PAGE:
In September 2015, the first Ultra HD Blu-ray player was introduced leading TCFE to have future movies released same day in Ultra HD Blu-ray as regular Blu-ray and DVD. The first Ultra HD Blu-ray films were released in March 2016 with Fox being one of four studios involved and had the most titles with 10.[5]

After a prior home entertainment distribution arrangement for Australia and Spain, in February 2016, Entertainment One (eOne) and 20th Century Fox Home Entertainment signed a new multi-territory distribution agreement. The agreement called for a distribution joint venture in Canada. In the UK, Ireland, the Netherlands, Belgium, Luxembourg, Spain and Australia, Fox Home would manage eOne's home video distribution. In the US, Fox would handle marketing and sales activities for Peppa Pig physical home entertainment products.[12]

TCFHE and MGM renewed their home video distribution deal in June 2016 to expire in June 2020.[8] Dunn added another title in December 2016: president of product strategy and consumer business development. Dunn turned over TCFHE in March 2017 to Keith Feldman taking over his older title, president of worldwide home entertainment. Feldman was previously president of worldwide home entertainment distribution, and, before that, president of international.[5]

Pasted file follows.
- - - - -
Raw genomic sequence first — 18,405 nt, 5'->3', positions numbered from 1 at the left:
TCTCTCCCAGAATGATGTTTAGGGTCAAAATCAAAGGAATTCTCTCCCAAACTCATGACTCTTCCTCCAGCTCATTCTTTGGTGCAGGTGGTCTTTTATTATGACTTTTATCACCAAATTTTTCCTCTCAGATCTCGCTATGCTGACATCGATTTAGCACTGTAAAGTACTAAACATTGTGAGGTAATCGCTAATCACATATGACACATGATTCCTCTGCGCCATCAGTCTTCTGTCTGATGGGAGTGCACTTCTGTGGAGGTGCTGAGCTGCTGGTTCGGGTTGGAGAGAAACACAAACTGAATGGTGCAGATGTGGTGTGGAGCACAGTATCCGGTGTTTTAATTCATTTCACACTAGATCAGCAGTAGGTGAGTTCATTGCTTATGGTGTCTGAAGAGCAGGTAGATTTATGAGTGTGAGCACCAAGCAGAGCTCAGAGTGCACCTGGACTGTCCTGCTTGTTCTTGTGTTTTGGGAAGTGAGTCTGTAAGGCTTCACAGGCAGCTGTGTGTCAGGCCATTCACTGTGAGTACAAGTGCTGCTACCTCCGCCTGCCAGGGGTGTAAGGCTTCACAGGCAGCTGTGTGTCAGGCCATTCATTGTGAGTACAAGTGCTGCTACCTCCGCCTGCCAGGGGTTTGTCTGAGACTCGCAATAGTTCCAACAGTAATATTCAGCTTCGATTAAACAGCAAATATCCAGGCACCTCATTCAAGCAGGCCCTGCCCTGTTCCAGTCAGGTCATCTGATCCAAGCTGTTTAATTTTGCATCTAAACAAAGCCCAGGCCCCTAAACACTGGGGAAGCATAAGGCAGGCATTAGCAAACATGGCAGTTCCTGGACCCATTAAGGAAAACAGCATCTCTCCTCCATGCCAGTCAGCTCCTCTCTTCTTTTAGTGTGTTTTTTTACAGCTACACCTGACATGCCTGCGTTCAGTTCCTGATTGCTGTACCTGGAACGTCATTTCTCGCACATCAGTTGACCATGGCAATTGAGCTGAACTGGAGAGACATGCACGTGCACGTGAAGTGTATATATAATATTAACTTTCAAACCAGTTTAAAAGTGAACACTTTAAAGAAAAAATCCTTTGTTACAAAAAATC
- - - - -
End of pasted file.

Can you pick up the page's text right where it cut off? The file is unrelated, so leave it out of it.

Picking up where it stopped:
In December 2017, the acquisition of 21st Century Fox by Disney was proposed. After a Comcast bid and Disney counter bid approval was given. Disney took over most of 21st Century Fox on March 20, 2019.


  1. "20th Century Fox: Company History". Retrieved April 10, 2010.
  2. The Simpsons - 'Don't have a cow man' - Season 4 press release! Archived November 22, 2006, at the Wayback Machine
  4. "20th Century Fox Announces Blu-ray Titles". Firstpost. September 1, 2006. Retrieved December 16, 2014.
  5. Arnold, Thomas K. (April 21, 2019). "20th Century Fox Home Entertainment: A History of Distinction". Media Play News. Retrieved June 17, 2019.
  6. "Amended Statement by Foreign Corporation, FoxVideo, Inc". Business Search. Califorina Secretary of State. Retrieved June 17, 2019.
  7. Goldstein, Seth (May 6, 1995). "20th Century Fox Forms Distrib Arm For Growing Bix". Billboard. Nielsen Business Media, Inc. p. 7.
  8. Hipes, Patrick (June 27, 2016). "MGM & 20th Century Fox Renew Home Entertainment Deal". Deadline Hollywood. Retrieved December 21, 2017.
  9. Munoz, Lorenza (September 19, 2006). "Fox Puts Faith in Christian Films". Los Angeles Times. Retrieved June 18, 2019.
  10. Lundberg, Pia (September 11, 2005). "20th Century Fox does the Scandi splits". Variety. Retrieved June 18, 2019.
  11. Kehr, Dave (November 30, 2012). "The Cinema Archives Series from 20th Century Fox". The New York Times. ISSN 0362-4331. Retrieved June 18, 2019.
  12. Milligan, Mercedes (February 24, 2016). "Fox Home, eOne Ink Multi-Territory Pact". Animation Magazine. Retrieved December 21, 2017.